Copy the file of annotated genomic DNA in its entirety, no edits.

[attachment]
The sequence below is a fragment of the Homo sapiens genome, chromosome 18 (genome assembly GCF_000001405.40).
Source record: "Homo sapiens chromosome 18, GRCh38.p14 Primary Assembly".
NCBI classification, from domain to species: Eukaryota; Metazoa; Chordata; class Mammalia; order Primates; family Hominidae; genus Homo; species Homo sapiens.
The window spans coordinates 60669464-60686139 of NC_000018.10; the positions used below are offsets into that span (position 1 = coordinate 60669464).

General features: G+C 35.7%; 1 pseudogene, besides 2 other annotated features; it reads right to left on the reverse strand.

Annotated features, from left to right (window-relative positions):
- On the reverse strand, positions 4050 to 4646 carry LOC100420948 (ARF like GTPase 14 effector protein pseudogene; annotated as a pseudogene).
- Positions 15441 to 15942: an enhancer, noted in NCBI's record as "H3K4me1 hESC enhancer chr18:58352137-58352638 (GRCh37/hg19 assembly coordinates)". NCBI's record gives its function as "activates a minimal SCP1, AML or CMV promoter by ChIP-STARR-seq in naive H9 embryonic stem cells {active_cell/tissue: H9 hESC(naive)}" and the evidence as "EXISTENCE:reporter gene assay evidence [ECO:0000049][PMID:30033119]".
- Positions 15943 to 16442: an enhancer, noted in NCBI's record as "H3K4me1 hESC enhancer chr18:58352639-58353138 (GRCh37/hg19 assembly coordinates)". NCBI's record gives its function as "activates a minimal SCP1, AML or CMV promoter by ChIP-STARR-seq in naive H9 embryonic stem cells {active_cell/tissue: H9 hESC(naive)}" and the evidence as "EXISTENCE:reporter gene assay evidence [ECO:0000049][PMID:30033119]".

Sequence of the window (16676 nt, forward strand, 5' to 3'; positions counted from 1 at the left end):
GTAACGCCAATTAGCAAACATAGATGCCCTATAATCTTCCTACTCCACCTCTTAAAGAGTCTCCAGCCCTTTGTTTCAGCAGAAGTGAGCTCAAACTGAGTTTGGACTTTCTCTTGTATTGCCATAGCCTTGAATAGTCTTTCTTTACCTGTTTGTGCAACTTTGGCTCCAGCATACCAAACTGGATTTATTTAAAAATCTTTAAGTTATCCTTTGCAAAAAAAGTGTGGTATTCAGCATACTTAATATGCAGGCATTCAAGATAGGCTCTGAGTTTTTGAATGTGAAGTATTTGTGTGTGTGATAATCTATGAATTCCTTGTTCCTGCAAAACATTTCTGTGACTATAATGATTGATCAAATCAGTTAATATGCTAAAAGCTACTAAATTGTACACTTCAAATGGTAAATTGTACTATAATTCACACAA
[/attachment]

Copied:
The sequence below is a fragment of the Homo sapiens genome, chromosome 18 (genome assembly GCF_000001405.40).
Source record: "Homo sapiens chromosome 18, GRCh38.p14 Primary Assembly".
NCBI classification, from domain to species: Eukaryota; Metazoa; Chordata; class Mammalia; order Primates; family Hominidae; genus Homo; species Homo sapiens.
The window spans coordinates 60669464-60686139 of NC_000018.10; the positions used below are offsets into that span (position 1 = coordinate 60669464).

General features: G+C 35.7%; 1 pseudogene, besides 2 other annotated features; it reads right to left on the reverse strand.

Annotated features, from left to right (window-relative positions):
- On the reverse strand, positions 4050 to 4646 carry LOC100420948 (ARF like GTPase 14 effector protein pseudogene; annotated as a pseudogene).
- Positions 15441 to 15942: an enhancer, noted in NCBI's record as "H3K4me1 hESC enhancer chr18:58352137-58352638 (GRCh37/hg19 assembly coordinates)". NCBI's record gives its function as "activates a minimal SCP1, AML or CMV promoter by ChIP-STARR-seq in naive H9 embryonic stem cells {active_cell/tissue: H9 hESC(naive)}" and the evidence as "EXISTENCE:reporter gene assay evidence [ECO:0000049][PMID:30033119]".
- Positions 15943 to 16442: an enhancer, noted in NCBI's record as "H3K4me1 hESC enhancer chr18:58352639-58353138 (GRCh37/hg19 assembly coordinates)". NCBI's record gives its function as "activates a minimal SCP1, AML or CMV promoter by ChIP-STARR-seq in naive H9 embryonic stem cells {active_cell/tissue: H9 hESC(naive)}" and the evidence as "EXISTENCE:reporter gene assay evidence [ECO:0000049][PMID:30033119]".

Sequence of the window (16676 nt, forward strand, 5' to 3'; positions counted from 1 at the left end):
GTAACGCCAATTAGCAAACATAGATGCCCTATAATCTTCCTACTCCACCTCTTAAAGAGTCTCCAGCCCTTTGTTTCAGCAGAAGTGAGCTCAAACTGAGTTTGGACTTTCTCTTGTATTGCCATAGCCTTGAATAGTCTTTCTTTACCTGTTTGTGCAACTTTGGCTCCAGCATACCAAACTGGATTTATTTAAAAATCTTTAAGTTATCCTTTGCAAAAAAAGTGTGGTATTCAGCATACTTAATATGCAGGCATTCAAGATAGGCTCTGAGTTTTTGAATGTGAAGTATTTGTGTGTGTGATAATCTATGAATTCCTTGTTCCTGCAAAACATTTCTGTGACTATAATGATTGATCAAATCAGTTAATATGCTAAAAGCTACTAAATTGTACACTTCAAATGGTAAATTGTACTATAATTCACACAA